Prove that if $3\mid n^2 $ then $3\mid n $.

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  • Prove that if $n^2$ is divided by 3, then also $n$ can also be divided by 3.

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Your proof is correct.

Every number $n$ has a unique decomposition in primes:
n = p_1^{k_1} p_2^{k_2} \dots p_m^{k_m}
n^2 = p_1^{2k_1} p_2^{2k_2} \dots p_m^{2k_m}.
If 3 divides $n^2$ then one of the $p_i$s is equal to $3$ and the corresponding exponent $2k_i$ is different from zero. Hence $k_i$ is different from zero and also $n$ is divisible by 3.

Different approach/hint: Assume that $m^2$ is a multiple of 3, write $m = 3k + a$ with $k \in \mathbb{N} \cup \{ 0 \}$ and $a \in \{ 0 , 1 , 2\}$. You have to show that $a \equiv 0$. Square both sides and then use the assumption that $m^2$ is a multiple of $3$, i.e., there exists a $s \in \mathbb{N} \cup \{0\}$ such that $m^2 = 3s$.

Can you finish this?

You have the right idea by thinking in terms of unique prime factorization. From Euclid’s lemma we know that if $p\in\mathbb{Z}$ is prime and $p\mid ab$ then $p\mid a$ or $p\mid b$. Since $3\mid n^2 = n\cdot n$ then 3 must divide $n$.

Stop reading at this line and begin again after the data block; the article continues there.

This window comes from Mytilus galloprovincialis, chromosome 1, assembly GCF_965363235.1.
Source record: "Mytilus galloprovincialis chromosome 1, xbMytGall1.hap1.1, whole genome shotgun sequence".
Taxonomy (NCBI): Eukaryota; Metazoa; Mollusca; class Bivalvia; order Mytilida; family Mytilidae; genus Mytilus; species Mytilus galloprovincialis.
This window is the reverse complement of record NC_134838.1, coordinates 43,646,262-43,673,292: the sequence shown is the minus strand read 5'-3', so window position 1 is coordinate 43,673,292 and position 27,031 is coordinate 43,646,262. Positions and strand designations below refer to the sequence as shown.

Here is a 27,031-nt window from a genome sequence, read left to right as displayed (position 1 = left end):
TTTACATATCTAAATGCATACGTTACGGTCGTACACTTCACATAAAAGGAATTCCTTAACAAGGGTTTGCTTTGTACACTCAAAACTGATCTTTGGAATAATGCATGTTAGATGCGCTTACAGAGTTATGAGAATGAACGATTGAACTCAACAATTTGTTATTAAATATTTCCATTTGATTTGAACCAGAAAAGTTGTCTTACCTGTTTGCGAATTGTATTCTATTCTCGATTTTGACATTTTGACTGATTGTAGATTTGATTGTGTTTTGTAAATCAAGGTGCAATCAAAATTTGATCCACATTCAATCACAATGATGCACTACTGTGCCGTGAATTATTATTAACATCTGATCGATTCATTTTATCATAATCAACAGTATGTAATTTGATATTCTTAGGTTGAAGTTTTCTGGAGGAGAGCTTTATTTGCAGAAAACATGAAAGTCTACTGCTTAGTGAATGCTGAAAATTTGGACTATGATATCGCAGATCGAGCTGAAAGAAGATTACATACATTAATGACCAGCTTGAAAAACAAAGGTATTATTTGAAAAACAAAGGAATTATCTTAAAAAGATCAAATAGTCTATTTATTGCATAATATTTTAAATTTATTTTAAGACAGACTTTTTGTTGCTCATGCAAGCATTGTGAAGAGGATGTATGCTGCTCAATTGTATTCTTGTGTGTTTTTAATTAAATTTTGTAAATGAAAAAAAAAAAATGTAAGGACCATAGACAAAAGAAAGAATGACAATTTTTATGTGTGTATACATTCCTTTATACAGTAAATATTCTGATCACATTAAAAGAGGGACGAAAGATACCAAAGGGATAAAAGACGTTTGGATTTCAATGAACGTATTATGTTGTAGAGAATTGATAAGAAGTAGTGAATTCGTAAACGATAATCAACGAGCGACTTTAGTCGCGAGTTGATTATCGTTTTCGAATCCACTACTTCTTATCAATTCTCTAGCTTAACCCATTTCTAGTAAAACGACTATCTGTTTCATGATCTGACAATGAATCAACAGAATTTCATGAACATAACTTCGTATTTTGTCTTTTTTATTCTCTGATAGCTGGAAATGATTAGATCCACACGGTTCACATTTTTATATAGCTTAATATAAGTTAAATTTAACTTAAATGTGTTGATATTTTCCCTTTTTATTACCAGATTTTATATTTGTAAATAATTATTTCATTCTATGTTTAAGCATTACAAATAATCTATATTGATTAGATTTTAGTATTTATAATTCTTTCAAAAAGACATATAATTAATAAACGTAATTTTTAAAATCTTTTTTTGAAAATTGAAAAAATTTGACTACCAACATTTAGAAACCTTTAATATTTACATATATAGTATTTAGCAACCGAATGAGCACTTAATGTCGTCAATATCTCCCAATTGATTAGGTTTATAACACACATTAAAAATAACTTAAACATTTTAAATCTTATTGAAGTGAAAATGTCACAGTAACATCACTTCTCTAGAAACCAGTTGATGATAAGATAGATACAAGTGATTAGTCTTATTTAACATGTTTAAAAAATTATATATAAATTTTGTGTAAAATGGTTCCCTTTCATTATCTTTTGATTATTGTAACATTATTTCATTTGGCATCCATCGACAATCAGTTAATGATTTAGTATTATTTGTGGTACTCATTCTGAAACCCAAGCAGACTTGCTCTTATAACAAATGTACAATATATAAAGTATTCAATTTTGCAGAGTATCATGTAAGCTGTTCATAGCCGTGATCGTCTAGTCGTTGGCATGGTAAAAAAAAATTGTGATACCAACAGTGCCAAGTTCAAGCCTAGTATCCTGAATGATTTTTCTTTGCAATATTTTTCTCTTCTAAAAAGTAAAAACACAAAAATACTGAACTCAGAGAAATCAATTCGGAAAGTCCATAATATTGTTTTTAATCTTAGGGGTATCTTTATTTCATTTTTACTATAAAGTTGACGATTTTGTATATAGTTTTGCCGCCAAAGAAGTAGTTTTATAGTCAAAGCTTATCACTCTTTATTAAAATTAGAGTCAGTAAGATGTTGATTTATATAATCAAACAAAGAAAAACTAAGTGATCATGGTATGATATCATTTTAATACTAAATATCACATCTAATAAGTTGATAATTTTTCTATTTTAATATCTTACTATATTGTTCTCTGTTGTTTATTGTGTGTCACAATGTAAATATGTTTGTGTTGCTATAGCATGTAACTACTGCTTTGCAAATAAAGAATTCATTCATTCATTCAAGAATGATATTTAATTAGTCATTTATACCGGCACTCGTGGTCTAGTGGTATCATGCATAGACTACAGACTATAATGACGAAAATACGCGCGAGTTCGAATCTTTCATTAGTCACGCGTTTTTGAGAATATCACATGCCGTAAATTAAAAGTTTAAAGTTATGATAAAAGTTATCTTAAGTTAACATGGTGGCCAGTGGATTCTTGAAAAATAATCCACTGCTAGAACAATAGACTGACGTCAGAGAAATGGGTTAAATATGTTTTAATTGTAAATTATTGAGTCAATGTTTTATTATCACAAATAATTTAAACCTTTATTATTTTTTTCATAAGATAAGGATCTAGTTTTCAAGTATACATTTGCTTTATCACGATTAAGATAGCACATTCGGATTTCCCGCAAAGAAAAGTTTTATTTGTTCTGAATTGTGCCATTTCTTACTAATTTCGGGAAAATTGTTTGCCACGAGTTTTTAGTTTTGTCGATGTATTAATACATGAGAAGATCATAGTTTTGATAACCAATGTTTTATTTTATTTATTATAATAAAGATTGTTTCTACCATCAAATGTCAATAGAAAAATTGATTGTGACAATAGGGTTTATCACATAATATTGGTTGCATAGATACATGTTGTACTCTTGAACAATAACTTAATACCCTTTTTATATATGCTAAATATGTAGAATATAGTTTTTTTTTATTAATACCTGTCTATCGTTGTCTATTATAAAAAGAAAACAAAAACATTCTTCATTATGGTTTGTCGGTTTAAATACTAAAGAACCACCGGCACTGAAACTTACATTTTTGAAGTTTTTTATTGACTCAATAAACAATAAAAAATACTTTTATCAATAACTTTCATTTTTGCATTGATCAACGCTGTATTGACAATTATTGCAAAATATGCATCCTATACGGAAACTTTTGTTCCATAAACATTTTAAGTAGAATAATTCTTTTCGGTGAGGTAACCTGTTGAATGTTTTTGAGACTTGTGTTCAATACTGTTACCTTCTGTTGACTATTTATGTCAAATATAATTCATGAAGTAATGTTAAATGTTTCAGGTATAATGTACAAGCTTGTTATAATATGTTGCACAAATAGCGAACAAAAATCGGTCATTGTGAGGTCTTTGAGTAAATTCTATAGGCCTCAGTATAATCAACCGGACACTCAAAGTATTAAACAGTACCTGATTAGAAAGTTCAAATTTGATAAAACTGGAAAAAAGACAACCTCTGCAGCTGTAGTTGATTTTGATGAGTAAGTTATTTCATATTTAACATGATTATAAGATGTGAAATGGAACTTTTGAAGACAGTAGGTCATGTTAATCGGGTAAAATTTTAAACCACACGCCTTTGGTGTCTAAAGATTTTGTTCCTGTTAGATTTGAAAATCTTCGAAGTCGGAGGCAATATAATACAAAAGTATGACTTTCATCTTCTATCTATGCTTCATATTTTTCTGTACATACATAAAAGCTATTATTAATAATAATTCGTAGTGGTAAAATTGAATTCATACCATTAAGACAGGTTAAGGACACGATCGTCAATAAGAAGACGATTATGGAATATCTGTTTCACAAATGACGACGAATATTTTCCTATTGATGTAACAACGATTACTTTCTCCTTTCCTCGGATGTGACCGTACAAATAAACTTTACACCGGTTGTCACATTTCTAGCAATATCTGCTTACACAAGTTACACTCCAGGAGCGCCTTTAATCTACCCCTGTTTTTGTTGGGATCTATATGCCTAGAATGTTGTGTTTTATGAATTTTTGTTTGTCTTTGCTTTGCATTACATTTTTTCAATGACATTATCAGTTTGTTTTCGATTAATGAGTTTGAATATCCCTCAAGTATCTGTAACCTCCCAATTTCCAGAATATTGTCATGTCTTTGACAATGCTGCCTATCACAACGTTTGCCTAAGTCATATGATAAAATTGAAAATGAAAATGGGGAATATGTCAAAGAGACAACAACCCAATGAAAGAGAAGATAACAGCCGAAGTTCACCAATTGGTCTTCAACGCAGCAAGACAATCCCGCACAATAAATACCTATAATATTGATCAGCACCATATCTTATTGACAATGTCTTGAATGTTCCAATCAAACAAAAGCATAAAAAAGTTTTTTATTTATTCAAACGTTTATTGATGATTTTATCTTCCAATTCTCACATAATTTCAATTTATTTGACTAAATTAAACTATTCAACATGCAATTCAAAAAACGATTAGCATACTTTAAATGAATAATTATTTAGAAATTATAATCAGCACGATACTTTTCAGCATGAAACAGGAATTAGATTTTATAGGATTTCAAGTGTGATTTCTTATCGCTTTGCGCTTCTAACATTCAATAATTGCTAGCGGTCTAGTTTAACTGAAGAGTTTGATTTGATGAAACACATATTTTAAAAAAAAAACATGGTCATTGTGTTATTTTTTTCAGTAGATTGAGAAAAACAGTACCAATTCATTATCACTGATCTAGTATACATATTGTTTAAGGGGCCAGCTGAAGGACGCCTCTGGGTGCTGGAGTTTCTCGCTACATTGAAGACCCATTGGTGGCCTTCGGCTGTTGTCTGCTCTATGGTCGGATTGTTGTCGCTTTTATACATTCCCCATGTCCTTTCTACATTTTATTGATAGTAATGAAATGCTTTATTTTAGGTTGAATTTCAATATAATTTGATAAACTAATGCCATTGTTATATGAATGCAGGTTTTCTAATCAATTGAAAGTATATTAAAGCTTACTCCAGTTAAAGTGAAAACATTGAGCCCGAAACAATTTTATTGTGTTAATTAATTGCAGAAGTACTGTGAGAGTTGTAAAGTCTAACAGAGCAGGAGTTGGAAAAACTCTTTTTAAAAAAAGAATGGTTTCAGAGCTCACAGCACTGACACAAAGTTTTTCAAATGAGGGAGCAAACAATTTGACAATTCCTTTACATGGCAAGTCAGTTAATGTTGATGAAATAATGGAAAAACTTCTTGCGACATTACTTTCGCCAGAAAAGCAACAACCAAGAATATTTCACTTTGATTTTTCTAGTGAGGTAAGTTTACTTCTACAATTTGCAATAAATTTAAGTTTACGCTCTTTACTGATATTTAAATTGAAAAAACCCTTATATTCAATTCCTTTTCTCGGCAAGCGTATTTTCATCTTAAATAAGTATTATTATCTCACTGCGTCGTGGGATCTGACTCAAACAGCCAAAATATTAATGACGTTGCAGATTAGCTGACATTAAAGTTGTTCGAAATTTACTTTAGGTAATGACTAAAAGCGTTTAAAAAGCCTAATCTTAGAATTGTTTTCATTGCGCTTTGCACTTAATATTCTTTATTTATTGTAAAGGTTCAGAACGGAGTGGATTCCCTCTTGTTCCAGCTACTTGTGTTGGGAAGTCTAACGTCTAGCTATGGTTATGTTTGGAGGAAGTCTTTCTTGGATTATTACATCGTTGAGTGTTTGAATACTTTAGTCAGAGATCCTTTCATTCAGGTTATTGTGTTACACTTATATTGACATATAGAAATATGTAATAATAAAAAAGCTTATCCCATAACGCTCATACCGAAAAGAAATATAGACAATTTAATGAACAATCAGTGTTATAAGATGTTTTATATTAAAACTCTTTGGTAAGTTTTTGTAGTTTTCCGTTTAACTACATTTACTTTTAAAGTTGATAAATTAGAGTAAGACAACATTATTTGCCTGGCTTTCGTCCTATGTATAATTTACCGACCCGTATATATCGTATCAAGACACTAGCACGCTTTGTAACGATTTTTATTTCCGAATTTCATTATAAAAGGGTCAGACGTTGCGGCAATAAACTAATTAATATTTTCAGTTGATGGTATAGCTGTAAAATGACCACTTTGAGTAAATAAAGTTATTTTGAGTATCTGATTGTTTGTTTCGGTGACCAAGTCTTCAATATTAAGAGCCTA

Of course, if you have never heard of Euclid’s lemma before you should try proving it yourself since your proof will provide a nice generalization of your question.

This is the hint : suppose that $3$ does not divide $n$. Then there exists integers $u, v$ such that $nu + 3v = 1$. Now what happens if you multiply both sides by $n$ ?

Assume that $3 \mid n^2$. We want to show that $3 \mid n$, for $n \in \mathbb{N}$.

Suppose to the contrary that $3 \nmid n$.

Since $3 \mid n$ means that there exists an $m \in \mathbb{Z}$ such that $n = 3m$, $3 \nmid n$ means that for all $r \in \mathbb{Z}$, $n \neq 3r$.

Note that we can square both sides of the inequation

$$n \neq 3r$$

to get

$$n^2 \neq 9r^2$$

for all $r^2 \in \mathbb{Z}$.

The last inequation implies that

$$3^2 = 9 \nmid n^2$$

which further implies that

$$3 \nmid n^2.$$

This contradicts $3 \mid n^2$, and we are done.